Tell him how he can gain.

"And your neighbors who are currently suffering have not an idea on what is causing this plague. How they would look up to you if you were able to cure them! Or not, and let them weaken and take over their lands. You can battle this threat!" By lowering the cost of entry, you become more palatable as a solution. It's not an outright lie (you can later claim you miscalculated due to shovel technology), but you're just trying to get a Yes from him. Once the project is halfway done, most people can see the end more clearly.

Again, don't get sciencey, but something along the lines of:

"Throughout history this bad air has been an issue. I would like to help your kingdom not become one of those victims. Simply by draining the swamps, you not only gain more arable land to tax, but you put an immediate stop to this problem. I estimate (insert something at half the cost in time or people here) days could be expended to solve this issue."

As for your last question, it is easy to confuse correlation and causation. You can attempt to use this to your advantage as much as the king may try to use it against you. If the neighbor still suffers the plague, and you don't any longer, bring up that the only change has been your swamp draining. If you help the neighbor at the king's bidding, you can even add an extra data point.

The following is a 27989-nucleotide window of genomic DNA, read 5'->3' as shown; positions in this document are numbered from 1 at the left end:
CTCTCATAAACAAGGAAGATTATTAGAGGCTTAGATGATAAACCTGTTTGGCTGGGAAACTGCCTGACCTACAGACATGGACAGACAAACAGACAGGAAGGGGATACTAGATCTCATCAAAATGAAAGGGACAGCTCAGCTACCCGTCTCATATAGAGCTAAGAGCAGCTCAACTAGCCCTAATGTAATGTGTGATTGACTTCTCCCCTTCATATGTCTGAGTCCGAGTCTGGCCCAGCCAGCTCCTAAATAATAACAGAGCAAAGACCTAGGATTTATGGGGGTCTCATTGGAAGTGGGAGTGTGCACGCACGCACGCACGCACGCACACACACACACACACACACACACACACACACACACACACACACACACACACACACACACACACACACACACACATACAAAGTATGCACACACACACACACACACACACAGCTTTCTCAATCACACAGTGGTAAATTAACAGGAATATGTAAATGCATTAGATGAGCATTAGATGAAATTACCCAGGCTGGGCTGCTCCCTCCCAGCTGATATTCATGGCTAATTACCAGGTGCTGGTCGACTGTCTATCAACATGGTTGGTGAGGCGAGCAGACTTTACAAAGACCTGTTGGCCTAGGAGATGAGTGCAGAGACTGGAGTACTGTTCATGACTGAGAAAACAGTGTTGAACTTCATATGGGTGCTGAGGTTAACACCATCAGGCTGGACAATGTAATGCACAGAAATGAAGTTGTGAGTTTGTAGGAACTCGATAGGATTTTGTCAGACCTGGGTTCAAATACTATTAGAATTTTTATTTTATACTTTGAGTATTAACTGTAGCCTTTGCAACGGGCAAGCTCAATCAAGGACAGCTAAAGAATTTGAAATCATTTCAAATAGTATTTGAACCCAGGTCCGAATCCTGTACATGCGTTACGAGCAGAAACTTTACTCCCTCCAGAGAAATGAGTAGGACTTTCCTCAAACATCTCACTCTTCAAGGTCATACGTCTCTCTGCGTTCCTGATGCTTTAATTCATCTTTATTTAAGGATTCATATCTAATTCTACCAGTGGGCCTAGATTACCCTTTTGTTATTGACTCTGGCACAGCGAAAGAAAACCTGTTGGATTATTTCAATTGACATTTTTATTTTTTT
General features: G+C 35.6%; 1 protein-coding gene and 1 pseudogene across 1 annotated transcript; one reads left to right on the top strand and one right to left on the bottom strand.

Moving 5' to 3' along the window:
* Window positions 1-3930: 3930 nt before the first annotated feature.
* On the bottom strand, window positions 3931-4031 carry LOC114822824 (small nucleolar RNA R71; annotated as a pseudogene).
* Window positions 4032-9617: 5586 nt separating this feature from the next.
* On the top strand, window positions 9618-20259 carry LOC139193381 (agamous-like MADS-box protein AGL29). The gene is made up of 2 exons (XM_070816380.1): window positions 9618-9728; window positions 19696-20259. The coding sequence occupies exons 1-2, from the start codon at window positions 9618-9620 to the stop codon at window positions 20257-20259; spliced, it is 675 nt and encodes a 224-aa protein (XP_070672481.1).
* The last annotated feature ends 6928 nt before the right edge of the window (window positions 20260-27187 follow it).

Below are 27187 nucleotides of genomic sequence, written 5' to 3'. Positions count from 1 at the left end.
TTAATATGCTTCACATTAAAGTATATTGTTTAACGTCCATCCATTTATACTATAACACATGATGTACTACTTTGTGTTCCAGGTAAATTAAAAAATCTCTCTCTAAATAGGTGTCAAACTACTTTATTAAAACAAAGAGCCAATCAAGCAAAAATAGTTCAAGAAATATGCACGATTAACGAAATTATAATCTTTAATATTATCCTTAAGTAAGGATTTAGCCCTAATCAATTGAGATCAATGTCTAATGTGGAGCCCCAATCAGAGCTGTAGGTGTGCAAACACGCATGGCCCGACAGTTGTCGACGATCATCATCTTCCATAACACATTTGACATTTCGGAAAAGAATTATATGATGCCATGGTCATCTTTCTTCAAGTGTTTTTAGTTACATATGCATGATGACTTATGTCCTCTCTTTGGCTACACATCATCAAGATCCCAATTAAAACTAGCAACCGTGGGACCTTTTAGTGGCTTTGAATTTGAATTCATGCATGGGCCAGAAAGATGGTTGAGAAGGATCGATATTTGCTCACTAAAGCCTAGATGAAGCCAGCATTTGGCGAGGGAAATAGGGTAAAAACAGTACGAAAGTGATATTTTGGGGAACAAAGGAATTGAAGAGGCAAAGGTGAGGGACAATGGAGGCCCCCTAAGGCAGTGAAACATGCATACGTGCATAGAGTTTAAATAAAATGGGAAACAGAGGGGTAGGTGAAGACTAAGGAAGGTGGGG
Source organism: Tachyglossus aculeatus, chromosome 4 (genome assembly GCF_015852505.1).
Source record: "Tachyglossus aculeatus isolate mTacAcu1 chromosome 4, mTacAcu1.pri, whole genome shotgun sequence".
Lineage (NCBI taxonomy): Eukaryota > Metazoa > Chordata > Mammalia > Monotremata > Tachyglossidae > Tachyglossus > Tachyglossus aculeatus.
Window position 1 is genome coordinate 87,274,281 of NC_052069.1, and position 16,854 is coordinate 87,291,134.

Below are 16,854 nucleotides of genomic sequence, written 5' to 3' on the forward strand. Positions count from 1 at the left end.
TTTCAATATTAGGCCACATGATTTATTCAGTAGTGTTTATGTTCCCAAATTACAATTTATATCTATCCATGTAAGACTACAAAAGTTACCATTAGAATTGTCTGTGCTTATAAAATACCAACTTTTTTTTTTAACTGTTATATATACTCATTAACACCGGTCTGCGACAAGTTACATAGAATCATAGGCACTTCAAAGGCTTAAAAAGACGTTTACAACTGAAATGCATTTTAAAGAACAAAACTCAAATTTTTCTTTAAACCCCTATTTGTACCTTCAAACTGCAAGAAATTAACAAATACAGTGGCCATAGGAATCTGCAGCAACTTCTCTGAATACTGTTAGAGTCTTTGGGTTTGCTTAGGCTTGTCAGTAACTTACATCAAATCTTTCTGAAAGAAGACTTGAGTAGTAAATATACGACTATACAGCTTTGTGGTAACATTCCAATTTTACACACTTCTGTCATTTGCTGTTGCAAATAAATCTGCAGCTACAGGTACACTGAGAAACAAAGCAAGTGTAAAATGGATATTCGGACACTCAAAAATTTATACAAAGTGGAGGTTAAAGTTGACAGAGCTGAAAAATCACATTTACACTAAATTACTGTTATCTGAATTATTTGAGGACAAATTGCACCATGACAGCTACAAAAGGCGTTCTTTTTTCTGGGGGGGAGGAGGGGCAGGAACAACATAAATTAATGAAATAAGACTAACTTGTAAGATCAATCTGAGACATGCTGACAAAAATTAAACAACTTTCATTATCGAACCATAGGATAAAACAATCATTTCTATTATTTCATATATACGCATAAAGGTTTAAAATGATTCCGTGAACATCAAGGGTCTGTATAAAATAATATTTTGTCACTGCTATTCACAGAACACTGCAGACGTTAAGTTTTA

Edit: If the king still doesn't go for it, offer to show how some simple techniques such as mosquito nets (Cleopatria even may have used one or saps of some trees can lessen infection rates.


He could try out things in a small trial area first . Areas where Kings trusted healers look after.

In addition to sanitation techniques , he could recommend other things like mosquito nets.

He can show improvements by showing that the trial areas show less increase of sick people compared to other.This vetted by the healers.


protected by L.Dutch Sep 19 '18 at 15:18